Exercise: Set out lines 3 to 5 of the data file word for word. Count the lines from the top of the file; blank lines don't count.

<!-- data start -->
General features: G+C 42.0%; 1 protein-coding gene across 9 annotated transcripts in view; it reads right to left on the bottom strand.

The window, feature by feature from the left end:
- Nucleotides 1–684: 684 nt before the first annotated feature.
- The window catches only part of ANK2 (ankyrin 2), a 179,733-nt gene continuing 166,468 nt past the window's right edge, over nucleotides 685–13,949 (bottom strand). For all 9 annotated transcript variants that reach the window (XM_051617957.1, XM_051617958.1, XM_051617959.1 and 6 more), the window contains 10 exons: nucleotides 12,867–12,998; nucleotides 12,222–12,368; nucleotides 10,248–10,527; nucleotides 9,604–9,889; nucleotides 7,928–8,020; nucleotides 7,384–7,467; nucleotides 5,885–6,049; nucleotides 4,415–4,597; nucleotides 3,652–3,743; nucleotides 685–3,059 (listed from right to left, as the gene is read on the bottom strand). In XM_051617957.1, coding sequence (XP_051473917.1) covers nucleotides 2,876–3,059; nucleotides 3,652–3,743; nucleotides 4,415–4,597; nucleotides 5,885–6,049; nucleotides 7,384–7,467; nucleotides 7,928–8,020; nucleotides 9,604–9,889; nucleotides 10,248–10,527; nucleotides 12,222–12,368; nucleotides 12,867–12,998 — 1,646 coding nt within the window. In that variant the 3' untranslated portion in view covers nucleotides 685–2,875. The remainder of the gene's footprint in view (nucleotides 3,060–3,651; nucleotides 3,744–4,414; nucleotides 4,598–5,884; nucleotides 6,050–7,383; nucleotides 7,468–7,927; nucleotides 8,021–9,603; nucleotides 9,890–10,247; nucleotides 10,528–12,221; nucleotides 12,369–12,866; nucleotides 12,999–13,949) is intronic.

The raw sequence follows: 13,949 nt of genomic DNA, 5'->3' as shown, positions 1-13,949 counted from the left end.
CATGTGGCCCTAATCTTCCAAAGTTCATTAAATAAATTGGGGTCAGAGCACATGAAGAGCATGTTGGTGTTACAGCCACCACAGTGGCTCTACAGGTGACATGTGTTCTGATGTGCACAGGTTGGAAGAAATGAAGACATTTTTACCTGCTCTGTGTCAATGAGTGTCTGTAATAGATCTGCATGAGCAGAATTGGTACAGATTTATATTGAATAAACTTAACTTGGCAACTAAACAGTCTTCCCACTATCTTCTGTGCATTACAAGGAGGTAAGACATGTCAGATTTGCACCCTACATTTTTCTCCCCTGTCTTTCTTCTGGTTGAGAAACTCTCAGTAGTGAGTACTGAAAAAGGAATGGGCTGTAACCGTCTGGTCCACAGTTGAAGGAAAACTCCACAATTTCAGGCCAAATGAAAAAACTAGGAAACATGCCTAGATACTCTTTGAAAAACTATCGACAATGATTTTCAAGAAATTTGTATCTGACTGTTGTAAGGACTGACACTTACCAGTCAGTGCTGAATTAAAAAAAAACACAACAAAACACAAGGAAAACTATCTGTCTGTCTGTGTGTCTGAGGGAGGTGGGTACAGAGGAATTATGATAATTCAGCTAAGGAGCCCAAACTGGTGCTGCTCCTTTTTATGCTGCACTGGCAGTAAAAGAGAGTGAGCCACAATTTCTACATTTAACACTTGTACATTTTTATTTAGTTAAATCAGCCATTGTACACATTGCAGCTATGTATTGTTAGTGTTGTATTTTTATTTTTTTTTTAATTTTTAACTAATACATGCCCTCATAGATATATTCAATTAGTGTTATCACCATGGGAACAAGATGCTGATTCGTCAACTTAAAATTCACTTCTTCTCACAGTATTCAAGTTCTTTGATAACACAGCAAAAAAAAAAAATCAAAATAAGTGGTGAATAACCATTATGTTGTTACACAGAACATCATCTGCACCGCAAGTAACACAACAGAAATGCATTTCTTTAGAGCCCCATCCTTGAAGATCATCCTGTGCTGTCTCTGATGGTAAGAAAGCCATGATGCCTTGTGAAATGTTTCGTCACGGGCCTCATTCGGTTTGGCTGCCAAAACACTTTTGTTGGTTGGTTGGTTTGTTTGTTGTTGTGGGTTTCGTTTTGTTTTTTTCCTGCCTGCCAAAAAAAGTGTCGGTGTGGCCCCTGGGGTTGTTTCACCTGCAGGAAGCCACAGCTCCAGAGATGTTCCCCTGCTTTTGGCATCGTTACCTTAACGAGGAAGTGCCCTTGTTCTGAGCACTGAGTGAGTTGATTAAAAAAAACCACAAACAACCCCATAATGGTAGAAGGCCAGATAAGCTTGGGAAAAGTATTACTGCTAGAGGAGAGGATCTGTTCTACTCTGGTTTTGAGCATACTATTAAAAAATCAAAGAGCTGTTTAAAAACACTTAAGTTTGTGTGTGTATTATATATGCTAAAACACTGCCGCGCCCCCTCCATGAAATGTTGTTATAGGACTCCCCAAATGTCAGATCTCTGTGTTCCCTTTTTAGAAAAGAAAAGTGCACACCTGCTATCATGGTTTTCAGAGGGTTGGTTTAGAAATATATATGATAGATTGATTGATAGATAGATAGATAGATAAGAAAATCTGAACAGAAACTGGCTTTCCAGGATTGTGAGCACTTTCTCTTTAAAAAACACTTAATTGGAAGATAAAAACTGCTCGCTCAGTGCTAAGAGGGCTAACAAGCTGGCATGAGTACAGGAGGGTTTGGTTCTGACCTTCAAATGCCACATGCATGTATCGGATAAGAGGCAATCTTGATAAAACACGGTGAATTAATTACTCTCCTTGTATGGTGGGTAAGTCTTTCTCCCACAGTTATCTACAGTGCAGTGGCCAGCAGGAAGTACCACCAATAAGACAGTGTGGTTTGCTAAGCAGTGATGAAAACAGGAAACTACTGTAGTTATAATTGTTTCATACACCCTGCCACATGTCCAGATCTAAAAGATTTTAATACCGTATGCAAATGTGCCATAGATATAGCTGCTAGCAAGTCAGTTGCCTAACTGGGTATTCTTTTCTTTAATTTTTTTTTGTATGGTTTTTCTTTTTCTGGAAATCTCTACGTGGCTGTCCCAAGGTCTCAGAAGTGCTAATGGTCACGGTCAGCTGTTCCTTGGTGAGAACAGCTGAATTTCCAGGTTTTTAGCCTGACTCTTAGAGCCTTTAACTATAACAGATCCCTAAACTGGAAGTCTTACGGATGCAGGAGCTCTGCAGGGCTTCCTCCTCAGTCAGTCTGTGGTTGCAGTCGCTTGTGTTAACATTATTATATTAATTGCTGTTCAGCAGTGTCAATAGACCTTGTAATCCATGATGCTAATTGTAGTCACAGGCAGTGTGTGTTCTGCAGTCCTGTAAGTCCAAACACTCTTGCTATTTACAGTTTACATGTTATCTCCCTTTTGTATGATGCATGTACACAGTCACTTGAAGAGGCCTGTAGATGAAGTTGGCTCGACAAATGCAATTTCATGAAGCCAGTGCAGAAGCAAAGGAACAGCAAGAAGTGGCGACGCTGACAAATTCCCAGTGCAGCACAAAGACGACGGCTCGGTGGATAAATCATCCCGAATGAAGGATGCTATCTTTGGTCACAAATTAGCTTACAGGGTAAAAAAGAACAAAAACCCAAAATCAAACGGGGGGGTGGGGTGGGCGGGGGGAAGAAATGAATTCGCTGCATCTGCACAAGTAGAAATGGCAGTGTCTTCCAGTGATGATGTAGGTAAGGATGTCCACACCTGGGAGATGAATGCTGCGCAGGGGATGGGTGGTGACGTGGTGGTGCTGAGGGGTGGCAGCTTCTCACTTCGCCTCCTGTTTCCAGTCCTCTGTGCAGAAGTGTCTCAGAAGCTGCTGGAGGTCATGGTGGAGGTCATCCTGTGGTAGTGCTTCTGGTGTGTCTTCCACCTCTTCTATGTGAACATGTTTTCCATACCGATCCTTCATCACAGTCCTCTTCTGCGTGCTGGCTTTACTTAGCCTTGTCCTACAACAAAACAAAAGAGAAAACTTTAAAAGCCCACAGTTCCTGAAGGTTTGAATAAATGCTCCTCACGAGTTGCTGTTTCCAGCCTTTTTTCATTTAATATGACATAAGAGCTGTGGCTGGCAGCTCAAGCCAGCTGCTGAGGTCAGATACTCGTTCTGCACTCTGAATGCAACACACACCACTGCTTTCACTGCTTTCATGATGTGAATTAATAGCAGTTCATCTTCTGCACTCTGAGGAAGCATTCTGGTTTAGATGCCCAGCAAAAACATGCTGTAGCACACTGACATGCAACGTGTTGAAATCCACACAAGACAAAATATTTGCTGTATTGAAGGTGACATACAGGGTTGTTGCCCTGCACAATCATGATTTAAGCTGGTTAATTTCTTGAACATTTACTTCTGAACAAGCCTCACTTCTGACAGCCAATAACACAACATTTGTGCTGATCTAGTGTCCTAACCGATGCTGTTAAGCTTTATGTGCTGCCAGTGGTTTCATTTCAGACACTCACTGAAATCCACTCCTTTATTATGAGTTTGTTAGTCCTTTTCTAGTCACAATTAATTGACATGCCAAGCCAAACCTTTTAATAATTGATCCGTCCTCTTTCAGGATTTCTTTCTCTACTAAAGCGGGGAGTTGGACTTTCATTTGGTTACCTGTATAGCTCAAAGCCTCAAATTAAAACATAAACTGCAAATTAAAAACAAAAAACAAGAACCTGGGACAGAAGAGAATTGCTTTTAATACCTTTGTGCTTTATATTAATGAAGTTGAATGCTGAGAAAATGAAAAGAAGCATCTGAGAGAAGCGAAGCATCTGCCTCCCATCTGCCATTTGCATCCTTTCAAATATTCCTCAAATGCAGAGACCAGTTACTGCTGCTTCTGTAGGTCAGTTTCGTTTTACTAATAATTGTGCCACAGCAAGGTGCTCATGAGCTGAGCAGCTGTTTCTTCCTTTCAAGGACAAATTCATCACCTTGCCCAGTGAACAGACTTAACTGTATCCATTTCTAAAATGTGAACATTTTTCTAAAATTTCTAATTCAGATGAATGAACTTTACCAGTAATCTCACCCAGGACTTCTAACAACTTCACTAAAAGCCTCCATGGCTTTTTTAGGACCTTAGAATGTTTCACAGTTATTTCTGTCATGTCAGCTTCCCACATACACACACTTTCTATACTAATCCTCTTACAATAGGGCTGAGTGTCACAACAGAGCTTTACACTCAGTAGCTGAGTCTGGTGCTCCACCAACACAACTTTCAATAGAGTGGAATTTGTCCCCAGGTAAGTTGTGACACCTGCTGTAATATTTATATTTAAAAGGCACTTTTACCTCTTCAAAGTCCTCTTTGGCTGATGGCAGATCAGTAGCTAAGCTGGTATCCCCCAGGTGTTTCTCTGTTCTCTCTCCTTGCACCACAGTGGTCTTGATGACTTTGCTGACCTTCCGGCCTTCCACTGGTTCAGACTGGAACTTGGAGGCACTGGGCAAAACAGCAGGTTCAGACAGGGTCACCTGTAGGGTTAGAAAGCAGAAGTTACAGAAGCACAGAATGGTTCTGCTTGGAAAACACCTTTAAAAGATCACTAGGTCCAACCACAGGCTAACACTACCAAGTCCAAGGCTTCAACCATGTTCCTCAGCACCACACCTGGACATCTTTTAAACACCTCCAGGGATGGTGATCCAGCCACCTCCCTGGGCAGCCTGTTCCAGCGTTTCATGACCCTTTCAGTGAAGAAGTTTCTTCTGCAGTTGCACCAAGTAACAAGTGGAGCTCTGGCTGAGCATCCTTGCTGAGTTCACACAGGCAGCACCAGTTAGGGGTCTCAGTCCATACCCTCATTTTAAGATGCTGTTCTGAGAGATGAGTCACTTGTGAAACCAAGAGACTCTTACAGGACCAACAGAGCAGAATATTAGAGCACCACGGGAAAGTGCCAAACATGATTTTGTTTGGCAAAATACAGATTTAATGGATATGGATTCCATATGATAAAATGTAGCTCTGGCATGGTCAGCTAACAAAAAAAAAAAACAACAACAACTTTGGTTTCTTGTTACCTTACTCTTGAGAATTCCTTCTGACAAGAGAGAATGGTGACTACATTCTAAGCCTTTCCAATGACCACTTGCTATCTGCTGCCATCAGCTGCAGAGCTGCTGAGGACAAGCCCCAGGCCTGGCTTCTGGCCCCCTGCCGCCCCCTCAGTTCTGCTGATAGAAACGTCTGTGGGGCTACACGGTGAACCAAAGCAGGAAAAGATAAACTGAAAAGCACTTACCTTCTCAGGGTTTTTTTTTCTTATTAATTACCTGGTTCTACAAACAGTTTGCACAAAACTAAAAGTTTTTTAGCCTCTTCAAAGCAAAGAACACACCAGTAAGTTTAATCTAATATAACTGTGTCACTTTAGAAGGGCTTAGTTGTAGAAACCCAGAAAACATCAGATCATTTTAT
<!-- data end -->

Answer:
- Nucleotides 1–684: 684 nt before the first annotated feature.
- The window catches only part of ANK2 (ankyrin 2), a 179,733-nt gene continuing 166,468 nt past the window's right edge, over nucleotides 685–13,949 (bottom strand). For all 9 annotated transcript variants that reach the window (XM_051617957.1, XM_051617958.1, XM_051617959.1 and 6 more), the window contains 10 exons: nucleotides 12,867–12,998; nucleotides 12,222–12,368; nucleotides 10,248–10,527; nucleotides 9,604–9,889; nucleotides 7,928–8,020; nucleotides 7,384–7,467; nucleotides 5,885–6,049; nucleotides 4,415–4,597; nucleotides 3,652–3,743; nucleotides 685–3,059 (listed from right to left, as the gene is read on the bottom strand). In XM_051617957.1, coding sequence (XP_051473917.1) covers nucleotides 2,876–3,059; nucleotides 3,652–3,743; nucleotides 4,415–4,597; nucleotides 5,885–6,049; nucleotides 7,384–7,467; nucleotides 7,928–8,020; nucleotides 9,604–9,889; nucleotides 10,248–10,527; nucleotides 12,222–12,368; nucleotides 12,867–12,998 — 1,646 coding nt within the window. In that variant the 3' untranslated portion in view covers nucleotides 685–2,875. The remainder of the gene's footprint in view (nucleotides 3,060–3,651; nucleotides 3,744–4,414; nucleotides 4,598–5,884; nucleotides 6,050–7,383; nucleotides 7,468–7,927; nucleotides 8,021–9,603; nucleotides 9,890–10,247; nucleotides 10,528–12,221; nucleotides 12,369–12,866; nucleotides 12,999–13,949) is intronic.

The raw sequence follows: 13,949 nt of genomic DNA, 5'->3' as shown, positions 1-13,949 counted from the left end.